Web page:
Leader says Poland wants to be in EU, but remain sovereign
WARSAW, Poland (AP) — Poland’s most powerful politician says the country’s future is in the European Union and that there will be “no Polexit,” but that Poland at the same time wishes to remain a “sovereign” country.
Jaroslaw Kaczynski, who is the head of the governing conservative Law and Justice party and Poland’s chief policy maker, made his comments in an interview with state news agency PAP that was published Wednesday.
It seemed to be a reaction to some harsh comments last week about the 27-member bloc from some key members of his party which led many opposition politicians to accuse Poland’s leadership of seeking to take the country out of the EU.
Some political observers in Poland, where support for EU membership is very high, also fear that harsh comments about the EU could put Poland on a path to leaving the bloc by accident.
Donald Tusk, leader of the Civic Platform main opposition party, said last week that “catastrophes” like Brexit often happen not because they were planned but because people didn’t plan a wise alternative.
But Kaczynski told PAP that Poland won’t follow Britain’s example and won’t leave the EU.
“There will be no Polexit. It’s a propaganda invention that has been used many times against us,” said Kaczynski, who is also a deputy prime minister. “We unequivocally see the future of Poland in the European Union.”
His insistence on Poland’s EU membership, but with sovereign powers, was reinforced by a similarly-worded special resolution that the ruling party’s leaders adopted just hours later.
Last week, two high-ranking Law and Justice officials made strong comments about the EU after the bloc moved to punish Poland financially for actions that increase the governing party’s control over the judiciary. Brussels says they violate the rule of law.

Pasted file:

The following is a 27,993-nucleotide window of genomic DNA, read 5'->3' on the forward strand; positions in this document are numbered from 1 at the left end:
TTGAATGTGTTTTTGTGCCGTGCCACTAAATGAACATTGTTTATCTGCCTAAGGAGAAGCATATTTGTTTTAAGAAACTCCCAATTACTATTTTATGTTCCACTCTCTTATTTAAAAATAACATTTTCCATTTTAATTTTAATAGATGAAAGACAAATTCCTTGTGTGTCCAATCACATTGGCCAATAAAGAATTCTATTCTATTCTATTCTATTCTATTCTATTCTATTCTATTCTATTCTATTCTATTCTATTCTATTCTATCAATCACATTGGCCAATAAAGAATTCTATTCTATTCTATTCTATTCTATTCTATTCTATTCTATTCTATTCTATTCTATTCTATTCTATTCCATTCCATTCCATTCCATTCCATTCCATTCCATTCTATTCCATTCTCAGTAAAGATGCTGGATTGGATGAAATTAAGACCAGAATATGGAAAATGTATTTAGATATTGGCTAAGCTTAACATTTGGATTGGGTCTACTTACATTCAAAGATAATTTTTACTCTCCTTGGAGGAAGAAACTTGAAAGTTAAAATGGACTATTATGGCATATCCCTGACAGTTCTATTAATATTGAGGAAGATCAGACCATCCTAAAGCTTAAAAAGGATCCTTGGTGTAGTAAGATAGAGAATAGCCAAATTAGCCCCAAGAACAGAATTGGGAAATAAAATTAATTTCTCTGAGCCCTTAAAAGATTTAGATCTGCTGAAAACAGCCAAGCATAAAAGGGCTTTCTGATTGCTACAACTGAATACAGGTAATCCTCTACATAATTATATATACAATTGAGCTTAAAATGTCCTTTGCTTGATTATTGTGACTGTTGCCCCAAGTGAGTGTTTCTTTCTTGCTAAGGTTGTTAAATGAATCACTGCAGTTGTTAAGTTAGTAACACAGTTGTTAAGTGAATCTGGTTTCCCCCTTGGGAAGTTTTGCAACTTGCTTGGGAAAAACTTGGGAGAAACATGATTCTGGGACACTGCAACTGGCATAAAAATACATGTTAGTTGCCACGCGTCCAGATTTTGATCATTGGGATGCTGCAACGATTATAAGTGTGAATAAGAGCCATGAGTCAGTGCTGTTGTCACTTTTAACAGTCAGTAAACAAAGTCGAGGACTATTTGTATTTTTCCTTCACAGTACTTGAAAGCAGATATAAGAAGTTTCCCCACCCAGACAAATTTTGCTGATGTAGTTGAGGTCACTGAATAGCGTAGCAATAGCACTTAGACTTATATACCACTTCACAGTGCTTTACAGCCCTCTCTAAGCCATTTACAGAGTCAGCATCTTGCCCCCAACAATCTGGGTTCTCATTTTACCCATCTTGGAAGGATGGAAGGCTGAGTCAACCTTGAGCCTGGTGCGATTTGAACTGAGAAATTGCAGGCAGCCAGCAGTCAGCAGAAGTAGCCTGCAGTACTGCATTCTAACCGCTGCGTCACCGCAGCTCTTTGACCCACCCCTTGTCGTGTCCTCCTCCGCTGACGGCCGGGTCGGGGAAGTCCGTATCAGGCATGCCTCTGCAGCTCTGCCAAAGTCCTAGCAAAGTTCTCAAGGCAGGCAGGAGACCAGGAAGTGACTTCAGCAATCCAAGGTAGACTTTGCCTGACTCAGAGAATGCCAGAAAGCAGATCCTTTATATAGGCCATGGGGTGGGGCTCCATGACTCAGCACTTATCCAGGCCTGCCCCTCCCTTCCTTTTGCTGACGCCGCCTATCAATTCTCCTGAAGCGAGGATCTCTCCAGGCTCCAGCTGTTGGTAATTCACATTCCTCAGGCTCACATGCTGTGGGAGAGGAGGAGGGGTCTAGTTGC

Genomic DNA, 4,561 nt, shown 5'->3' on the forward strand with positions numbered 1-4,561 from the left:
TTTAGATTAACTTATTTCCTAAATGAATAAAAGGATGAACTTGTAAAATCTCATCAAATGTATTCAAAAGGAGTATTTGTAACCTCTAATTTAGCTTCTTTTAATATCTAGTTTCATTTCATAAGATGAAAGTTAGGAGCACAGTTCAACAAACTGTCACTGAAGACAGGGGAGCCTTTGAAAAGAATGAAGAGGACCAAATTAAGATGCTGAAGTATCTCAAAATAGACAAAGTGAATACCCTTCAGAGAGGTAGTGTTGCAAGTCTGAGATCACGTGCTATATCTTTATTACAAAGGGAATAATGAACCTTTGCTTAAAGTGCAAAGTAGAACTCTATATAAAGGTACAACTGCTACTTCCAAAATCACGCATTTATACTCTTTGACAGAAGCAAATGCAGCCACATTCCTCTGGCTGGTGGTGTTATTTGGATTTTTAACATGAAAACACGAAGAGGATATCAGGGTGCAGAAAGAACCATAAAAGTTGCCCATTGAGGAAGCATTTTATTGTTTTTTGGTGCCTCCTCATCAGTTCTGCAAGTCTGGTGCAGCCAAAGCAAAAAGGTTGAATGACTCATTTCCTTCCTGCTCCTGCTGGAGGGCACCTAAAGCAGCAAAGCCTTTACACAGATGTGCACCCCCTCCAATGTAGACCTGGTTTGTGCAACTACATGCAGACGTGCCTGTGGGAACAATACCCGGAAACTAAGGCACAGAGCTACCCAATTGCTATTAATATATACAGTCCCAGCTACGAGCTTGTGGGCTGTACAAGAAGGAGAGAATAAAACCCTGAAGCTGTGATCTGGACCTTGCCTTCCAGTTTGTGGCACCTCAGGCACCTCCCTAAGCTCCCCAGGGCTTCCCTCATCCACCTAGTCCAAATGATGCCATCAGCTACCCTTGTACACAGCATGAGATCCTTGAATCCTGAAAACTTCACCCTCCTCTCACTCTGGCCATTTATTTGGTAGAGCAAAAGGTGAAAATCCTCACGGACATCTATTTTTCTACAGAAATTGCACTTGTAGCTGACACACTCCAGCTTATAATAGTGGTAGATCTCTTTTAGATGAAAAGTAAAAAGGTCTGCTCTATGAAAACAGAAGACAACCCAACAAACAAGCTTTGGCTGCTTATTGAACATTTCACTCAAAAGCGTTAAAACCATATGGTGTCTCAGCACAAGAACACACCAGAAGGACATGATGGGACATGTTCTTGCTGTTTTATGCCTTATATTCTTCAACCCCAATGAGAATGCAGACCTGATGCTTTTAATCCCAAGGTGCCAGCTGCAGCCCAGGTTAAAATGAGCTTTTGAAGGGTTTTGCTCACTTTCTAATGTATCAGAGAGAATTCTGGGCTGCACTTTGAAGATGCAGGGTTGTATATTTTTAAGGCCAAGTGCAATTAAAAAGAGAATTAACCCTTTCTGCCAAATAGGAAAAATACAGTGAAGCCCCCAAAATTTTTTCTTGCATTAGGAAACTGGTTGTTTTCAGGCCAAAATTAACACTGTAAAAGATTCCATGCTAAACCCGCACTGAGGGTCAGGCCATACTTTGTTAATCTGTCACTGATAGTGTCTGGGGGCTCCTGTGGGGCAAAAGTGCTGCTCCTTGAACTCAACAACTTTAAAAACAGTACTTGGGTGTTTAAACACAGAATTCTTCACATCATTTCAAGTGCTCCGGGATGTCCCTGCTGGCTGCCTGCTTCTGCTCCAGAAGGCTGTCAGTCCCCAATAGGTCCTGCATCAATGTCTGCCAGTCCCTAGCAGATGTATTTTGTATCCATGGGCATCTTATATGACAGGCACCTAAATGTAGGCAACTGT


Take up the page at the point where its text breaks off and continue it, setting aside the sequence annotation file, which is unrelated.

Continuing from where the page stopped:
Ryszard Terlecki, the party’s deputy leader, said that if things don’t go the way Poland likes, “we will have to search for drastic solutions.”
“The British showed that the dictatorship of the Brussels bureaucracy did not suit them and turned around and left,” he said.
Marek Suski, another leading party member, said that Poland “will fight the Brussels occupier” just as it fought the Nazis and Soviets in the past.
Suski added: “Brussels sends us overlords who are supposed to bring Poland to order, to put us on our knees, so that we might be a German state, and not a proud state of free Poles.”
Tusk, the opposition leader, said last week that “such rhetoric, comparing … the European Union to the Soviet Union or the Nazi occupation, such words are not without effect.”
“They do not go unpunished. They are ruinous for our reputation in Europe,” added Tusk, a former leader of the European Council.
Poland accuses the EU of infringing on its sovereignty by opposing changes to the country’s judicial system introduced by the government.
Kaczynski argued that rule of law is an area of responsibility for the member states alone, and “cannot be the subject of the type of interference that is currently occurring.”
In his opinion, member states aren’t being treated equally, which goes against the bloc’s principles.
“We want to be in the (European) Union, but at the same time we want to remain a sovereign state,” he said. “We want what was agreed in the treaties to be very strictly observed.”
The EU, however, argues that because the bloc’s legal order is integrated, it is essential to protect the independence of courts in each member state.
Wednesday’s statements from Poland came on the day European Commission President Ursula von der Leyen made a State of the European Union speech in European Parliament, setting ambitious goals for the bloc’s future.